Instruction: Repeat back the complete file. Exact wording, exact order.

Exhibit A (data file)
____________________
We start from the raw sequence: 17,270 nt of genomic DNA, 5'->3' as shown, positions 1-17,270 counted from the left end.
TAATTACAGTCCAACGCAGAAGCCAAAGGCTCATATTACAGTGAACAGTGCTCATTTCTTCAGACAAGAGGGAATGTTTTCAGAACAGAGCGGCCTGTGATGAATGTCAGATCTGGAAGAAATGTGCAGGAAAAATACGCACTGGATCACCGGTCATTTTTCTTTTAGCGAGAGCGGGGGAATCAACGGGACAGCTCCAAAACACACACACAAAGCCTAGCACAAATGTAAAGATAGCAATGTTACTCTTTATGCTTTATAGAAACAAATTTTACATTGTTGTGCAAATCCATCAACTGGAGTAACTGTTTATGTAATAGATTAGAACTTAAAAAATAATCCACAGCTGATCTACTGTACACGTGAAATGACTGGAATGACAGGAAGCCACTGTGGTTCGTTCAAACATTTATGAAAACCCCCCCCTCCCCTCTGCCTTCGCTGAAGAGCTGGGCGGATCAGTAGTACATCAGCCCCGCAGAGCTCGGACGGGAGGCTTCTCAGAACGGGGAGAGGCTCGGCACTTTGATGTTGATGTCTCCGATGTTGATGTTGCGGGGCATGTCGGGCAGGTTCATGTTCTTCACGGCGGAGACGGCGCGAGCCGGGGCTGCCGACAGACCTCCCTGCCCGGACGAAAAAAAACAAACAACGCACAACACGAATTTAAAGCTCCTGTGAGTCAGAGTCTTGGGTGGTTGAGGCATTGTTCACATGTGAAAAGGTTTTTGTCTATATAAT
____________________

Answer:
We start from the raw sequence: 17,270 nt of genomic DNA, 5'->3' as shown, positions 1-17,270 counted from the left end.
TAATTACAGTCCAACGCAGAAGCCAAAGGCTCATATTACAGTGAACAGTGCTCATTTCTTCAGACAAGAGGGAATGTTTTCAGAACAGAGCGGCCTGTGATGAATGTCAGATCTGGAAGAAATGTGCAGGAAAAATACGCACTGGATCACCGGTCATTTTTCTTTTAGCGAGAGCGGGGGAATCAACGGGACAGCTCCAAAACACACACACAAAGCCTAGCACAAATGTAAAGATAGCAATGTTACTCTTTATGCTTTATAGAAACAAATTTTACATTGTTGTGCAAATCCATCAACTGGAGTAACTGTTTATGTAATAGATTAGAACTTAAAAAATAATCCACAGCTGATCTACTGTACACGTGAAATGACTGGAATGACAGGAAGCCACTGTGGTTCGTTCAAACATTTATGAAAACCCCCCCCTCCCCTCTGCCTTCGCTGAAGAGCTGGGCGGATCAGTAGTACATCAGCCCCGCAGAGCTCGGACGGGAGGCTTCTCAGAACGGGGAGAGGCTCGGCACTTTGATGTTGATGTCTCCGATGTTGATGTTGCGGGGCATGTCGGGCAGGTTCATGTTCTTCACGGCGGAGACGGCGCGAGCCGGGGCTGCCGACAGACCTCCCTGCCCGGACGAAAAAAAACAAACAACGCACAACACGAATTTAAAGCTCCTGTGAGTCAGAGTCTTGGGTGGTTGAGGCATTGTTCACATGTGAAAAGGTTTTTGTCTATATAAT